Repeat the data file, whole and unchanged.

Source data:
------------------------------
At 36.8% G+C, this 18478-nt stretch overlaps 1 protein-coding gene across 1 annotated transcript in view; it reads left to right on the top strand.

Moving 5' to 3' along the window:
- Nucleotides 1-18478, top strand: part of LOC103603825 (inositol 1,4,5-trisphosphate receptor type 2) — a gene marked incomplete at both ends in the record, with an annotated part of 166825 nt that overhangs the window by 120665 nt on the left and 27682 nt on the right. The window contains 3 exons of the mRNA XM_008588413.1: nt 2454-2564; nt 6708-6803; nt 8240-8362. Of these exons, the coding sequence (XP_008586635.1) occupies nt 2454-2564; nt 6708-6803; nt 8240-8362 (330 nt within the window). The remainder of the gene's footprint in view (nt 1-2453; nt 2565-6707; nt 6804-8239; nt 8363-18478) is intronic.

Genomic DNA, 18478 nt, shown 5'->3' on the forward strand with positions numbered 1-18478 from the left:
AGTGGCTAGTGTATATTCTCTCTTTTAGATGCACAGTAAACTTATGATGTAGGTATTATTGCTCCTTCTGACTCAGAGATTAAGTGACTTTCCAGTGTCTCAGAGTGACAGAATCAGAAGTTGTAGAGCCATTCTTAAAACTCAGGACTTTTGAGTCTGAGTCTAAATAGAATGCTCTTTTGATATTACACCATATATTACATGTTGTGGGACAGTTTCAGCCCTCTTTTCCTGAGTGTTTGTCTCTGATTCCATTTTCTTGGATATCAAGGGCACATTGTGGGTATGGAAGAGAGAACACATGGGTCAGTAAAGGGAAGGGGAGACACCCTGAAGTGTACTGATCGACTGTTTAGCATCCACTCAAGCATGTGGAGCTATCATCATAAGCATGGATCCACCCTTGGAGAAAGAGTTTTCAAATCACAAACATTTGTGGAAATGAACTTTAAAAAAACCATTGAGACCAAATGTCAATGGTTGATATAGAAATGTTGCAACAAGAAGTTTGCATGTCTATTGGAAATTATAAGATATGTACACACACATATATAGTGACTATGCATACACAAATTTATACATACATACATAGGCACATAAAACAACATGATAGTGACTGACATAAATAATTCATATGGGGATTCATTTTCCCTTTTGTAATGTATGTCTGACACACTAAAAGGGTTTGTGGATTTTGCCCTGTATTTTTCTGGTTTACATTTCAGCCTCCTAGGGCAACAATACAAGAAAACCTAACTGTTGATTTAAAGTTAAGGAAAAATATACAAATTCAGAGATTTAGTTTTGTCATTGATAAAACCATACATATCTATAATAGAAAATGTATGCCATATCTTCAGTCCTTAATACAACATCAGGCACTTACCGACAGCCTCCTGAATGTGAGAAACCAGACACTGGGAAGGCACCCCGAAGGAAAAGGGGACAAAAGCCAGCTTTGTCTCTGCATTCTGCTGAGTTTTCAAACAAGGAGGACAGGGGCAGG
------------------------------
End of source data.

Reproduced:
At 36.8% G+C, this 18478-nt stretch overlaps 1 protein-coding gene across 1 annotated transcript in view; it reads left to right on the top strand.

Moving 5' to 3' along the window:
- Nucleotides 1-18478, top strand: part of LOC103603825 (inositol 1,4,5-trisphosphate receptor type 2) — a gene marked incomplete at both ends in the record, with an annotated part of 166825 nt that overhangs the window by 120665 nt on the left and 27682 nt on the right. The window contains 3 exons of the mRNA XM_008588413.1: nt 2454-2564; nt 6708-6803; nt 8240-8362. Of these exons, the coding sequence (XP_008586635.1) occupies nt 2454-2564; nt 6708-6803; nt 8240-8362 (330 nt within the window). The remainder of the gene's footprint in view (nt 1-2453; nt 2565-6707; nt 6804-8239; nt 8363-18478) is intronic.

Genomic DNA, 18478 nt, shown 5'->3' on the forward strand with positions numbered 1-18478 from the left:
AGTGGCTAGTGTATATTCTCTCTTTTAGATGCACAGTAAACTTATGATGTAGGTATTATTGCTCCTTCTGACTCAGAGATTAAGTGACTTTCCAGTGTCTCAGAGTGACAGAATCAGAAGTTGTAGAGCCATTCTTAAAACTCAGGACTTTTGAGTCTGAGTCTAAATAGAATGCTCTTTTGATATTACACCATATATTACATGTTGTGGGACAGTTTCAGCCCTCTTTTCCTGAGTGTTTGTCTCTGATTCCATTTTCTTGGATATCAAGGGCACATTGTGGGTATGGAAGAGAGAACACATGGGTCAGTAAAGGGAAGGGGAGACACCCTGAAGTGTACTGATCGACTGTTTAGCATCCACTCAAGCATGTGGAGCTATCATCATAAGCATGGATCCACCCTTGGAGAAAGAGTTTTCAAATCACAAACATTTGTGGAAATGAACTTTAAAAAAACCATTGAGACCAAATGTCAATGGTTGATATAGAAATGTTGCAACAAGAAGTTTGCATGTCTATTGGAAATTATAAGATATGTACACACACATATATAGTGACTATGCATACACAAATTTATACATACATACATAGGCACATAAAACAACATGATAGTGACTGACATAAATAATTCATATGGGGATTCATTTTCCCTTTTGTAATGTATGTCTGACACACTAAAAGGGTTTGTGGATTTTGCCCTGTATTTTTCTGGTTTACATTTCAGCCTCCTAGGGCAACAATACAAGAAAACCTAACTGTTGATTTAAAGTTAAGGAAAAATATACAAATTCAGAGATTTAGTTTTGTCATTGATAAAACCATACATATCTATAATAGAAAATGTATGCCATATCTTCAGTCCTTAATACAACATCAGGCACTTACCGACAGCCTCCTGAATGTGAGAAACCAGACACTGGGAAGGCACCCCGAAGGAAAAGGGGACAAAAGCCAGCTTTGTCTCTGCATTCTGCTGAGTTTTCAAACAAGGAGGACAGGGGCAGG